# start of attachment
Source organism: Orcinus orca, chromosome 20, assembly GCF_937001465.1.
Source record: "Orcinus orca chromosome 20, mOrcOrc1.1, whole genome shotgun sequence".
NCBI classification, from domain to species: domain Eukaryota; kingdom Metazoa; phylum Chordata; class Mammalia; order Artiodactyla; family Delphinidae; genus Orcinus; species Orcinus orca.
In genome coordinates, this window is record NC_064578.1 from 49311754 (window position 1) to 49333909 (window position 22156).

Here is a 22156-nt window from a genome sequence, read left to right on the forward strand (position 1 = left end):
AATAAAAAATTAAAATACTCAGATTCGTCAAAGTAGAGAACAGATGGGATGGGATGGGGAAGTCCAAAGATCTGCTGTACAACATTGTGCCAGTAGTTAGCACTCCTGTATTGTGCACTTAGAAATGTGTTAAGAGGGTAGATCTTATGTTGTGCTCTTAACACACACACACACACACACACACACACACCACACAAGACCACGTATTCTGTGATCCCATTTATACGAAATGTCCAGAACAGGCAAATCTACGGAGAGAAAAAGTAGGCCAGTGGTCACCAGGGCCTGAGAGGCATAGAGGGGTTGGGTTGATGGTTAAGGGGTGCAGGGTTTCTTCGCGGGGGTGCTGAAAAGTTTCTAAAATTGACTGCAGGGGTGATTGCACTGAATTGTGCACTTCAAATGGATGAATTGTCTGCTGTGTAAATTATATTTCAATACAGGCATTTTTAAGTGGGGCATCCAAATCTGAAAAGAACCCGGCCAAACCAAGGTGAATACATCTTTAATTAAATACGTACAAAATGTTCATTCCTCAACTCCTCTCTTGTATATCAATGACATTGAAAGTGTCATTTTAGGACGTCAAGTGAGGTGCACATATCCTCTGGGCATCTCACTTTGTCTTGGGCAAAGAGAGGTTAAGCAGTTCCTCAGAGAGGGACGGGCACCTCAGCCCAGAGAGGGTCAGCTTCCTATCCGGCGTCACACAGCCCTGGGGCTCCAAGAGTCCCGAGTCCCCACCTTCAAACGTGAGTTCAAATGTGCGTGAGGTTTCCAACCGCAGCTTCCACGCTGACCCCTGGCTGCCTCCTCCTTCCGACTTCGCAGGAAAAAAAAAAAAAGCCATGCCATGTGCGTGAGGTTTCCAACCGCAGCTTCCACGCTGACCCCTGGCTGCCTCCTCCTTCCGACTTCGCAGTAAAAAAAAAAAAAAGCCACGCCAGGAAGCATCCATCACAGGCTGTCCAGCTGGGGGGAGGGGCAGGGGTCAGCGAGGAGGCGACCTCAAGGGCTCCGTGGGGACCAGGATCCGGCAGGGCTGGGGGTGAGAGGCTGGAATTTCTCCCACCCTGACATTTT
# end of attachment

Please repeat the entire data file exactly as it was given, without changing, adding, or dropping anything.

Source organism: Orcinus orca, chromosome 20, assembly GCF_937001465.1.
Source record: "Orcinus orca chromosome 20, mOrcOrc1.1, whole genome shotgun sequence".
NCBI classification, from domain to species: domain Eukaryota; kingdom Metazoa; phylum Chordata; class Mammalia; order Artiodactyla; family Delphinidae; genus Orcinus; species Orcinus orca.
In genome coordinates, this window is record NC_064578.1 from 49311754 (window position 1) to 49333909 (window position 22156).

Here is a 22156-nt window from a genome sequence, read left to right on the forward strand (position 1 = left end):
AATAAAAAATTAAAATACTCAGATTCGTCAAAGTAGAGAACAGATGGGATGGGATGGGGAAGTCCAAAGATCTGCTGTACAACATTGTGCCAGTAGTTAGCACTCCTGTATTGTGCACTTAGAAATGTGTTAAGAGGGTAGATCTTATGTTGTGCTCTTAACACACACACACACACACACACACACACACCACACAAGACCACGTATTCTGTGATCCCATTTATACGAAATGTCCAGAACAGGCAAATCTACGGAGAGAAAAAGTAGGCCAGTGGTCACCAGGGCCTGAGAGGCATAGAGGGGTTGGGTTGATGGTTAAGGGGTGCAGGGTTTCTTCGCGGGGGTGCTGAAAAGTTTCTAAAATTGACTGCAGGGGTGATTGCACTGAATTGTGCACTTCAAATGGATGAATTGTCTGCTGTGTAAATTATATTTCAATACAGGCATTTTTAAGTGGGGCATCCAAATCTGAAAAGAACCCGGCCAAACCAAGGTGAATACATCTTTAATTAAATACGTACAAAATGTTCATTCCTCAACTCCTCTCTTGTATATCAATGACATTGAAAGTGTCATTTTAGGACGTCAAGTGAGGTGCACATATCCTCTGGGCATCTCACTTTGTCTTGGGCAAAGAGAGGTTAAGCAGTTCCTCAGAGAGGGACGGGCACCTCAGCCCAGAGAGGGTCAGCTTCCTATCCGGCGTCACACAGCCCTGGGGCTCCAAGAGTCCCGAGTCCCCACCTTCAAACGTGAGTTCAAATGTGCGTGAGGTTTCCAACCGCAGCTTCCACGCTGACCCCTGGCTGCCTCCTCCTTCCGACTTCGCAGGAAAAAAAAAAAAAGCCATGCCATGTGCGTGAGGTTTCCAACCGCAGCTTCCACGCTGACCCCTGGCTGCCTCCTCCTTCCGACTTCGCAGTAAAAAAAAAAAAAAGCCACGCCAGGAAGCATCCATCACAGGCTGTCCAGCTGGGGGGAGGGGCAGGGGTCAGCGAGGAGGCGACCTCAAGGGCTCCGTGGGGACCAGGATCCGGCAGGGCTGGGGGTGAGAGGCTGGAATTTCTCCCACCCTGACATTTT